Red blood cell transfusions in cats: 126 cases (1999)

Debra A. Klaser Bobst Hospital and the Jaqua Transfusion Medicine Service, The Animal Medical Center, 510 E 62nd St, New York, NY 10021.
Present address is Atlantic Veterinary Internal Medicine, 808 Bestgate Rd, Annapolis, MD 21401.

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Nyssa J. Reine Bobst Hospital and the Jaqua Transfusion Medicine Service, The Animal Medical Center, 510 E 62nd St, New York, NY 10021.

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Ann E. Hohenhaus Bobst Hospital and the Jaqua Transfusion Medicine Service, The Animal Medical Center, 510 E 62nd St, New York, NY 10021.

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Abstract

Objective—To determine the number of and reasons for RBC transfusions, incidence of acute transfusion reactions, prevalence of blood types, volume of blood administered, change in PCV, and clinical outcome in cats.

Design—Retrospective study.

Animals—126 cats that received RBC transfusions.

Procedure—Medical records of cats that received whole blood or packed RBC transfusions were reviewed for signalment, blood type, pre- and posttransfusion PCV, volume of blood product administered, clinical diagnosis and cause of anemia, clinical signs of acute transfusion reactions, and clinical outcome.

Results—Mean volume of whole blood administered IV was 17.2 mL/kg (7.8 mL/lb) versus 9.3 mL/kg (4.2 mL/lb) for packed RBCs. Ninety-four percent of cats had blood type A. Mean increase in PCV among all cats was 6%. Fifty-two percent of cats had anemia attributed to blood loss, 10% had anemia attributed to hemolysis, and 38% had anemia attributed to erythropoietic failure. Acute transfusion reactions occurred in 11 cats. Sixty percent of cats survived until discharge.

Conclusions and Clinical Relevance—RBC transfusions resulted in an increase in PCV in cats with all causes of anemia in this study. The rate of death was greater than in cats that did not receive transfusions, but seriousness of the underlying disease in the 2 groups may not be comparable. Death rate of cats that received transfusions was not attributable to a high rate of transfusion reactions. Results confirm that pretransfusion blood typing or crossmatching is required to minimize the risk of adverse reactions. (J Am Vet Med Assoc 2005;226:920–923)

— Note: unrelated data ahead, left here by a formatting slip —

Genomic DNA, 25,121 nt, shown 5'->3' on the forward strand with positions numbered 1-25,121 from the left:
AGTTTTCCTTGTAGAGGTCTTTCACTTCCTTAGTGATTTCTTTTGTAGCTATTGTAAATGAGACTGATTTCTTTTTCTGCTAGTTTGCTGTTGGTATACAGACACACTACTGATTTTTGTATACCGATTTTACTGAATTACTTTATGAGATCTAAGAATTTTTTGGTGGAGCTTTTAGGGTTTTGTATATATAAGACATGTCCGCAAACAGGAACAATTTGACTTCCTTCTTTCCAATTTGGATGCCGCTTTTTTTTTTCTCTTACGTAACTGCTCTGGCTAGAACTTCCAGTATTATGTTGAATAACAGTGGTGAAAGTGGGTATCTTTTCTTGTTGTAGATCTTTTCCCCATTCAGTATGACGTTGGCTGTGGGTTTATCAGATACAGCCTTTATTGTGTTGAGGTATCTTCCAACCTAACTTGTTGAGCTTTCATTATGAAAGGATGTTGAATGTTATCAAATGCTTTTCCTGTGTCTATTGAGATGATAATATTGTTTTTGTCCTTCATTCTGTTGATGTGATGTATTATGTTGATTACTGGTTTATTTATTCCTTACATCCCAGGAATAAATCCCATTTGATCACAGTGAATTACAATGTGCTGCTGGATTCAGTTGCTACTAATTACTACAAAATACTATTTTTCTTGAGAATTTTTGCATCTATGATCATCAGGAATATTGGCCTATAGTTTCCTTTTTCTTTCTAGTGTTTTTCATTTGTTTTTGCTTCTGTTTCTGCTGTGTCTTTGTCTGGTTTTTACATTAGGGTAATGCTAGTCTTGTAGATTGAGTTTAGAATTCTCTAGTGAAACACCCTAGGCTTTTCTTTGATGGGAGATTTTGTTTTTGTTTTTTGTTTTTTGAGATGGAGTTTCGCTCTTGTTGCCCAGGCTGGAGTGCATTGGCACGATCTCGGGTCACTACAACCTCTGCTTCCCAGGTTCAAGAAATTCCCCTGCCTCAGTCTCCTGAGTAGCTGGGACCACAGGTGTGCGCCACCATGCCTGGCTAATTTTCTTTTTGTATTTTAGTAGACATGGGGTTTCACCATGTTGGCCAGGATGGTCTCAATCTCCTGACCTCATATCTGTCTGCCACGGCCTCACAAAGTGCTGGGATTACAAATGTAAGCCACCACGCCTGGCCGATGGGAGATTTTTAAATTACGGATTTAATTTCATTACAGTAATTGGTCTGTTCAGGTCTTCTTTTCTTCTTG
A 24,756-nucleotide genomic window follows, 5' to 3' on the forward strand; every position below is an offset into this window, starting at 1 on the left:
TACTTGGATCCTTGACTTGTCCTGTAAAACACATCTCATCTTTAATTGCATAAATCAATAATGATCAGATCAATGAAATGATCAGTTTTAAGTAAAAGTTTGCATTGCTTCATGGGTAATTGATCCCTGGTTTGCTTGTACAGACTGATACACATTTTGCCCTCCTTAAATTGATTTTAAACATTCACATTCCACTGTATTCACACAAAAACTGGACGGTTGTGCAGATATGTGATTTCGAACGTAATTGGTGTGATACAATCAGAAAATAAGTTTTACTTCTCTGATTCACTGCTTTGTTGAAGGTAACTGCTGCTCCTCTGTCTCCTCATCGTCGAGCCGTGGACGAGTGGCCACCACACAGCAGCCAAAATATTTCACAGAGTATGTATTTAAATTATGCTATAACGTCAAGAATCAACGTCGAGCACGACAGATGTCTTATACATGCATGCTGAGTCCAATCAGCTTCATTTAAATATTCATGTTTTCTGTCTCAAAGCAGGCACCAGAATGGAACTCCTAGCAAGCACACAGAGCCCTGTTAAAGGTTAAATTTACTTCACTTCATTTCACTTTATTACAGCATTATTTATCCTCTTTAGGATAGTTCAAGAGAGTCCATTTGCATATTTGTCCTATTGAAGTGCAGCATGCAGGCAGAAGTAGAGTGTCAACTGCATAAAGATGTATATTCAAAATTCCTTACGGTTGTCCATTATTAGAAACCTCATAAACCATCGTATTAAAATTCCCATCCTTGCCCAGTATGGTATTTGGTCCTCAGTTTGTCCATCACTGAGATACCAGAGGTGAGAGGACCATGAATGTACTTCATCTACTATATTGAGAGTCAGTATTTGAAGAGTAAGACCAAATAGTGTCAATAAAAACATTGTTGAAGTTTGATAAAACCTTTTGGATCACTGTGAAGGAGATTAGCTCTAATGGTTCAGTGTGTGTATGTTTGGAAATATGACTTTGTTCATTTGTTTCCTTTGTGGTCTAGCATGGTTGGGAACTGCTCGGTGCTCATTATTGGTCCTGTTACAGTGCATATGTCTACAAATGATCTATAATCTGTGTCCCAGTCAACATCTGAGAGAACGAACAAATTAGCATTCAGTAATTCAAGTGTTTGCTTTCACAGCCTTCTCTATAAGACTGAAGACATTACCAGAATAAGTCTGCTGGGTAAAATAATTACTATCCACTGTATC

Abstract

Objective—To determine the number of and reasons for RBC transfusions, incidence of acute transfusion reactions, prevalence of blood types, volume of blood administered, change in PCV, and clinical outcome in cats.

Design—Retrospective study.

Animals—126 cats that received RBC transfusions.

Procedure—Medical records of cats that received whole blood or packed RBC transfusions were reviewed for signalment, blood type, pre- and posttransfusion PCV, volume of blood product administered, clinical diagnosis and cause of anemia, clinical signs of acute transfusion reactions, and clinical outcome.

Results—Mean volume of whole blood administered IV was 17.2 mL/kg (7.8 mL/lb) versus 9.3 mL/kg (4.2 mL/lb) for packed RBCs. Ninety-four percent of cats had blood type A. Mean increase in PCV among all cats was 6%. Fifty-two percent of cats had anemia attributed to blood loss, 10% had anemia attributed to hemolysis, and 38% had anemia attributed to erythropoietic failure. Acute transfusion reactions occurred in 11 cats. Sixty percent of cats survived until discharge.

Conclusions and Clinical Relevance—RBC transfusions resulted in an increase in PCV in cats with all causes of anemia in this study. The rate of death was greater than in cats that did not receive transfusions, but seriousness of the underlying disease in the 2 groups may not be comparable. Death rate of cats that received transfusions was not attributable to a high rate of transfusion reactions. Results confirm that pretransfusion blood typing or crossmatching is required to minimize the risk of adverse reactions. (J Am Vet Med Assoc 2005;226:920–923)

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